And here’s the one that gets me the most. Front Row Motorsports’ No. 34 entry driven by John Andretti — a team which made less than a half-dozen races last year — is locked into the top 35 by acquiring the owner points from the former DEI No. 15 Chevrolet. Suddenly, one of the sport’s biggest underdogs has acquired a technical alliance with Earnhardt Ganassi Racing to go along with an automatic spot in the field.
Meanwhile, going 180 degrees in the other direction is Travis Kvapil. All Kvapil did for Yates Racing was to take an underfunded team, keep its cars in one piece, and not only keep it inside the Top 35 — but never flirt with ever falling out of it. However, when Paul Menard came over with all of daddy’s sponsorship money, he got the owner points from the No. 28 team, landing him now in 23rd in the owner standings. You know, there’s a term in the construction industry for what happened to Travis, but I’m not gonna write it — because I know the editors aren’t gonna clear it.
Also getting the golden handshake was Regan Smith, who won Rookie of the Year in 2008 with DEI; and Scott Riggs, who like Kvapil kept an underfunded, undermanned team afloat, overcame a huge NASCAR penalty, and got the team back into the Top 35 by season’s end. Instead, both drivers have managed to land themselves in worse rides than last year, a feat that you wouldn’t think possible for these two.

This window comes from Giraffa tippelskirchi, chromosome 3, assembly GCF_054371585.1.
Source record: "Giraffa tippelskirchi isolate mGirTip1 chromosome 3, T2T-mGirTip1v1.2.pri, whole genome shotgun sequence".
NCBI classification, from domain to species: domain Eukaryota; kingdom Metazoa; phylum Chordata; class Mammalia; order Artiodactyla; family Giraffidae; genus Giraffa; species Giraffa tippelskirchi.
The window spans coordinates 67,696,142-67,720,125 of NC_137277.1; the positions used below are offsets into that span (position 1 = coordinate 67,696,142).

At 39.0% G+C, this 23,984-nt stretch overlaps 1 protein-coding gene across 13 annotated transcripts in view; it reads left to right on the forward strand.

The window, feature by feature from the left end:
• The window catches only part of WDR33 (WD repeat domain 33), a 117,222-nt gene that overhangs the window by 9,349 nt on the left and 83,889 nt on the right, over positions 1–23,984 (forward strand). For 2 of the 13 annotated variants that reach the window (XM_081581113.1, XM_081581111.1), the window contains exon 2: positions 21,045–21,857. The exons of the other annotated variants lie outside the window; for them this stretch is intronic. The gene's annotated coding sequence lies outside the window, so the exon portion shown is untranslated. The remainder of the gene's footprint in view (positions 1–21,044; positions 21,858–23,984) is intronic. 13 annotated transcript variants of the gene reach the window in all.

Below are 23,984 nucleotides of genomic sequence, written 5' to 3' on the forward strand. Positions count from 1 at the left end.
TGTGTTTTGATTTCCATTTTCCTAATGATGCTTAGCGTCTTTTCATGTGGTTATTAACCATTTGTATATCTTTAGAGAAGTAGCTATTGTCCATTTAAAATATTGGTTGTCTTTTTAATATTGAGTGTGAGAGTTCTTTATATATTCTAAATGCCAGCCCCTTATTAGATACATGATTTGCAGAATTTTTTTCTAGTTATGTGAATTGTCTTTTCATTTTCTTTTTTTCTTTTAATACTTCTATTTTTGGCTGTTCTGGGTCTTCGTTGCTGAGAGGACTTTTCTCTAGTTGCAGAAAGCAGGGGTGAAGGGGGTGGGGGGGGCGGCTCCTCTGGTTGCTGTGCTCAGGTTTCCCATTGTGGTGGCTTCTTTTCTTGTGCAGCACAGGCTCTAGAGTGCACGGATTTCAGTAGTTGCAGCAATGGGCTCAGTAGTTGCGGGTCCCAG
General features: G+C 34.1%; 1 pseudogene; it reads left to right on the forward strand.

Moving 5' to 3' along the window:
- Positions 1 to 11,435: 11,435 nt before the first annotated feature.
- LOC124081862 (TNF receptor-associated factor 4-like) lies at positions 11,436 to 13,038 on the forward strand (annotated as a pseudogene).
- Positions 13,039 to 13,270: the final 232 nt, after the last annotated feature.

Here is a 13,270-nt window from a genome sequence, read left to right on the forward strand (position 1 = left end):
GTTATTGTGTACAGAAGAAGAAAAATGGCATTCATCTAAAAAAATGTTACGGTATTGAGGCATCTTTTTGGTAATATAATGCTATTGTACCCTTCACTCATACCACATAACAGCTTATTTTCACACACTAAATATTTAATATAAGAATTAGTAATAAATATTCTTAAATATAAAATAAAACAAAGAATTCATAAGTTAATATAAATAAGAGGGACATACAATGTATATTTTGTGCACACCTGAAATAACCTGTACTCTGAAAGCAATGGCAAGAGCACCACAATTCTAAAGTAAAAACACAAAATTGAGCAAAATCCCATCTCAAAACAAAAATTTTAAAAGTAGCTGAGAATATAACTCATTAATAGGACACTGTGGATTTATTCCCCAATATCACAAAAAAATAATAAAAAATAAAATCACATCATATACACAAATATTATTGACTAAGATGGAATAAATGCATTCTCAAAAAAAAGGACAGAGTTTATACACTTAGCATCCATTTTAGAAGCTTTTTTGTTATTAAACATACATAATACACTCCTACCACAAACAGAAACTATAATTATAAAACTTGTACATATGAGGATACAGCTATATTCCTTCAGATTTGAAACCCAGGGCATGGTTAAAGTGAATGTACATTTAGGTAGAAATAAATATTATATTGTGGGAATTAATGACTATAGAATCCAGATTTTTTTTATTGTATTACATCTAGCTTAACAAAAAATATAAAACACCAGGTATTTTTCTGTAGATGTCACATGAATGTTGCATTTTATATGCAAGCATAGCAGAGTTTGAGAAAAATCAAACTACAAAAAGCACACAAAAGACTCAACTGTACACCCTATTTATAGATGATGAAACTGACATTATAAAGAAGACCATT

A Look Ahead:
With all the point swapping out of the way, it’s time to go racing at Daytona. And if you are not in the Top 35, qualifying at Daytona is probably the most confusing thing you’ll ever try to get your arms around. So, here is the most painless way I can think of to explain it. The Wood Brothers’ No. 21 (Bill Elliott), Yates Racing’s No. 28 (Travis Kvapil), and Stewart-Haas’s No. 14 (Tony Stewart) all qualified last Sunday based on their speed. Since Stewart and Elliott are in on speed, that guaranteed Terry Labonte and his No. 66 Toyota for Prism Motorsports will get in on a Past Champion’s provisional regardless of where he finishes.